Thu

26

Dec

2013

Harvard's History Department

This is the biggest department I have analyzed to date with 197 courses on offer. It does not break out courses by areas of interests, and many courses cover multiple geographies. 

 

1. Let's take a look at Ph.D. Language requirements by "field of research" (other than English, which is a must):

 

Field # Required French German Latin Greek Regional
African 2 Preferred among European        Arabic preferred among African languages
Ancient  4 Must Must Must Ancient  
British 2 Either Or     Plus one European language
Byzantine 4 Must Must Must Byzantine  
Early Modern European 2 or 3 Must Must     One other if required for research
East Asian 2 If 1 E.Asian, then this or Russian or this     1 or 2
International 2 e.g. e.g.     E.g. Spanish, Chinese or Arabic (did not mention Russian)
Latin American 2 Or Or     Or Spanish, or Portuguese
Western Medieval / Renaissance 3 Must Must Must    
Middle Eastern 3 Must Must     One Middle Eastern
Modern Western/ Central Europe 2 Or Russian Must      
Modern Eastern Europe 3 Either  Or     Plus 2 approved languages
Modern Russian 2 Either Or     Russian
Medieval Russian 3 Either Or     Russian, and Old Church Slavonic
South Asian 2 If 1 S.Asian, then 1 other e.g. this, Chinese, Japanese, Arabic, Or this     1 or 2
United States 1 or 2 Either Or     or Spanish
Economic, Social, or Intellectual History of Europe and US 2 Must Must      

Just looking at the above 17 "areas of focus," it is clear that History is primarily defined as: a) European (9 areas); b) Broader Western, including Americas (3); c) other regions (4, African, East Asian, Middle Eastern, South Asian), and lastly d) International (1). Within the European / Western realm, German and French (French slightly behind) are most required. For other regions and international, Middle Eastern requires both German and French, African needs a European langage (preferrably French), while East Asian and South Asian could do without either German or French.

 

2. Which people's or works' names appear in course titles? Answer: Catherine the Great, Joseph Conrad, Tagore, Henry Kissinger, Heidegger, Arendt, Nietzsche, Habermas (2), Thomas Jefferson, Rush Limbaugh, Benjamin Franklin, Adorno, Adam Smith. Surprising focus on Germans - and positively so for the prominence of one of my favorite contemporary thinker Habermas!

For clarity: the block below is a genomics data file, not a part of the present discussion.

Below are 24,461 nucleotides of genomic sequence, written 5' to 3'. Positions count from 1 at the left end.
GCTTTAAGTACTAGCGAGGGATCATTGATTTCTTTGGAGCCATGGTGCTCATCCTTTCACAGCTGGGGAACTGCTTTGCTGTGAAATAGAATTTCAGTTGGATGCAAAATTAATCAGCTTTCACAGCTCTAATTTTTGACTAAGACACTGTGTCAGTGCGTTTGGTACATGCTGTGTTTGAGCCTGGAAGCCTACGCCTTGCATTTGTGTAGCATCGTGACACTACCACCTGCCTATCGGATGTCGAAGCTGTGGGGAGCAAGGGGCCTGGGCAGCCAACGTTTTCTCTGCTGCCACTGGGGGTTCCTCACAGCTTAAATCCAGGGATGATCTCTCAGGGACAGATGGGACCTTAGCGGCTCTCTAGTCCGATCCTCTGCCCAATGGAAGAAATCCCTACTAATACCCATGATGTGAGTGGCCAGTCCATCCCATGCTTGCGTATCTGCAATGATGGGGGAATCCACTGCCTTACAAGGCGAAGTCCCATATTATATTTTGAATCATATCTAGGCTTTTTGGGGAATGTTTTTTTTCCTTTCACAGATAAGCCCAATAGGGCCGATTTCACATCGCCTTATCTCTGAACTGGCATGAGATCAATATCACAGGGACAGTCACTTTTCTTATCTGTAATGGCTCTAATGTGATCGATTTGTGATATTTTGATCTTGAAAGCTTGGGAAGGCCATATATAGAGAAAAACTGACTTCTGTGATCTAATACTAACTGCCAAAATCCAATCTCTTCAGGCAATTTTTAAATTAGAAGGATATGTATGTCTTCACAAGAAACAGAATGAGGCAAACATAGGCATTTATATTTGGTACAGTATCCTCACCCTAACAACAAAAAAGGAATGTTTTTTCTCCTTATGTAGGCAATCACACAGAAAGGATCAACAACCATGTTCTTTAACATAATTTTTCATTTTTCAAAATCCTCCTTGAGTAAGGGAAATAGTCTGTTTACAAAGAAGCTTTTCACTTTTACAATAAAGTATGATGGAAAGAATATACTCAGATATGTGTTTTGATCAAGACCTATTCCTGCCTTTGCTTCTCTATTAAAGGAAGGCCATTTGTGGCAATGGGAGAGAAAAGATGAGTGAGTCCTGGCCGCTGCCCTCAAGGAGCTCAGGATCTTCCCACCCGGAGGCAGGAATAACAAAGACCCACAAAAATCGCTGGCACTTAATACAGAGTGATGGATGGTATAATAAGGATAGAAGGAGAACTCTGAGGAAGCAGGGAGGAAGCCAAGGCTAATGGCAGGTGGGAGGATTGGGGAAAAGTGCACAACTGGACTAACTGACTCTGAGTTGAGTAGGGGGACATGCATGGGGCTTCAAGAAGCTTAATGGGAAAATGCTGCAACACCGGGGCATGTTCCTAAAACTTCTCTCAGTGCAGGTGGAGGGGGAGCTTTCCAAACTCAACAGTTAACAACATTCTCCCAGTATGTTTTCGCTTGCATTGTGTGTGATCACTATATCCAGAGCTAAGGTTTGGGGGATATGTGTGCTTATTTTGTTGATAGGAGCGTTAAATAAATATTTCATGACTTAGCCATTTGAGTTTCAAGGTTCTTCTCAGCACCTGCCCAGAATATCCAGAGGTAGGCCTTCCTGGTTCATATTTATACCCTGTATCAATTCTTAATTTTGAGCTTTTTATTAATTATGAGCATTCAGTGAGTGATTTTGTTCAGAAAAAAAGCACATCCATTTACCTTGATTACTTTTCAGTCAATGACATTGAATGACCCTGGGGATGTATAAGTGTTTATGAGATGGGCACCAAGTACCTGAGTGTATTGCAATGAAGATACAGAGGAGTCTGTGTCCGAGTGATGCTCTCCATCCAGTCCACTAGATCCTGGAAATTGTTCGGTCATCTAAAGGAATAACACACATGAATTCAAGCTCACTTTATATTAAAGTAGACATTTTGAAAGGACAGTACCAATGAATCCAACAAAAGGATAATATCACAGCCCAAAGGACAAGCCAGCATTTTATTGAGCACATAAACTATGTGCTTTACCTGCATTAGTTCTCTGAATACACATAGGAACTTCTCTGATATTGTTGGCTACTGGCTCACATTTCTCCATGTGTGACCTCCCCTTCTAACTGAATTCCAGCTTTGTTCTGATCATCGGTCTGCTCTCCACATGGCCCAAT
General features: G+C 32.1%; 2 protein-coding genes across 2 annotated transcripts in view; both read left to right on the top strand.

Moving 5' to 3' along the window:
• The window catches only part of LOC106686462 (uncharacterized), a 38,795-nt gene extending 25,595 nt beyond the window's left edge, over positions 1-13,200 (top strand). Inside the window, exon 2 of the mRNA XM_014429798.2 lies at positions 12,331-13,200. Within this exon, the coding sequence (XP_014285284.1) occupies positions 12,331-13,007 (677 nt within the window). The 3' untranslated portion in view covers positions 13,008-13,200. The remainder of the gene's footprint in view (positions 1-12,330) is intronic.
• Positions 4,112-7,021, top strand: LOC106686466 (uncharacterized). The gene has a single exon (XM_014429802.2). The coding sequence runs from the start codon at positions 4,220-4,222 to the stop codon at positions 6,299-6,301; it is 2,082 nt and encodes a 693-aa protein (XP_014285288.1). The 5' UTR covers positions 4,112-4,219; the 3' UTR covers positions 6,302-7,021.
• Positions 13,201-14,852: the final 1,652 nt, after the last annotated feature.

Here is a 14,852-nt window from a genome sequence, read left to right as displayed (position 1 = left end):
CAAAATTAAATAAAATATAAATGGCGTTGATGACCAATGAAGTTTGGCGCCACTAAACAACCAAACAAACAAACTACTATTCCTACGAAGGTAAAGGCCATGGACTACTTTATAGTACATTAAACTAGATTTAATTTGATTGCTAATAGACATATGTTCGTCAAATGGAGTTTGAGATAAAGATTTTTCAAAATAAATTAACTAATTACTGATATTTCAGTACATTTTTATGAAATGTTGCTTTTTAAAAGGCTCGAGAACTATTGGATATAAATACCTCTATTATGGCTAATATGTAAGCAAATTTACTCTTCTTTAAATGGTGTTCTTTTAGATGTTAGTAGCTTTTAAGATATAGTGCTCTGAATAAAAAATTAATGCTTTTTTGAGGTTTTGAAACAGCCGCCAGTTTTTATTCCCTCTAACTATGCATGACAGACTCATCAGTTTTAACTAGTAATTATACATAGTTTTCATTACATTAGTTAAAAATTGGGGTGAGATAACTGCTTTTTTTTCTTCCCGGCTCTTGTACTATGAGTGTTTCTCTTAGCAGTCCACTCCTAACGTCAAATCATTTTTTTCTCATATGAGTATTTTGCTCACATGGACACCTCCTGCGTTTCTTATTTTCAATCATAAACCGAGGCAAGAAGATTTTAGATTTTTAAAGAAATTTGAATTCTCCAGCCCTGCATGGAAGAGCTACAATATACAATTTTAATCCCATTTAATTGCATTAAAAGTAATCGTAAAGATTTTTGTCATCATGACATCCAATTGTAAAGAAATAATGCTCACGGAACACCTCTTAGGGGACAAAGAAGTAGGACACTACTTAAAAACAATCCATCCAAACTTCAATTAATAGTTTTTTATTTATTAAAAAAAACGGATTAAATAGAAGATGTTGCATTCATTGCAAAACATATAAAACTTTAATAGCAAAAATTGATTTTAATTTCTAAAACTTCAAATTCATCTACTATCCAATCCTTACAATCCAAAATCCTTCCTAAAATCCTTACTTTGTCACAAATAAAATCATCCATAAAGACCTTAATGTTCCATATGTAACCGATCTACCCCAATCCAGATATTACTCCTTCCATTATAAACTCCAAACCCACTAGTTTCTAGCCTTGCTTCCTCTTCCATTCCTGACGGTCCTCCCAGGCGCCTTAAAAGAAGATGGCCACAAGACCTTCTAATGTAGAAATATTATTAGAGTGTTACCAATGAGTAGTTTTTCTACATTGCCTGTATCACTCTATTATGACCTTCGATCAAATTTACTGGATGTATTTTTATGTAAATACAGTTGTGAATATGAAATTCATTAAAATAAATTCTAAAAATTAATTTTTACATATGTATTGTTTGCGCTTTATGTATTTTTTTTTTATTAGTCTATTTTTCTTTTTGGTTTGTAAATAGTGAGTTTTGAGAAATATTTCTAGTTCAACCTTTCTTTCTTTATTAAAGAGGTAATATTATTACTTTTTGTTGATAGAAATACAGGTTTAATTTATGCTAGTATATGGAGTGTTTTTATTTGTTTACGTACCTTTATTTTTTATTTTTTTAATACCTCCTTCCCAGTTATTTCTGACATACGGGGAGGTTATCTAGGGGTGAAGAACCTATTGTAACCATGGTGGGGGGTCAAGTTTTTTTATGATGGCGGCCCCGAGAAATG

3. Among the 109 faculty members listed, the following "(geographic) areas" have been mentioned in their titles (sometimes one person has multiple areas listed, I count by "areas" and not by person):

 

European (11 mentions, this in bold is my own categorization):

European Studies (1)

Classics (2)

Slavic Languages and Literatures (1)

Russian Studies (1)

Ukrainian History (2)

Civilization of the Netherlands (1)

French History (1)

Roman Catholic Theological Studies (1)

English (1)

American (16 mentions):

American History (7)

American Legal History (1)

History of American Education (1)

American Studies (1)

American Jewish Studies (1)

American Literature (1)

Latin American Affairs (2)

Latin American History (1)

Latin American History and Economics (1)

African and African American (5 mentions):

African and African American Studies (5)

Near Eastern (4 mentions):

Near Eastern Languages and Civilizations (1)

Middle East History (1)

Arab Studies (1)

Turkish Studies (1)

East Asian (11 mentions): 

East Asian Languages and Civilizations (2)

Chinese and Inner Asian History (2)

Chinese History (3)

China Studies (1)

Sino-Vietnamese History (1)

Korean History (2)

Oceanic (1 mention):

Oceanic History (1)

 

Altogether 48 mentions, of course, as History primarily means European History - the lack of specific "European" designations do not mean it is not important. Professors with "American" and "African American" titles is also not surprising - we are talking about Harvard as a leading US institution here. What is truly striking here, of the regions outside of the "West", the dominance East Asian history, and utterly neglect of South Asian / Southeast Asian history; even the lack of faculty in Near Eastern area is quite an interesting phenomenon on its own.

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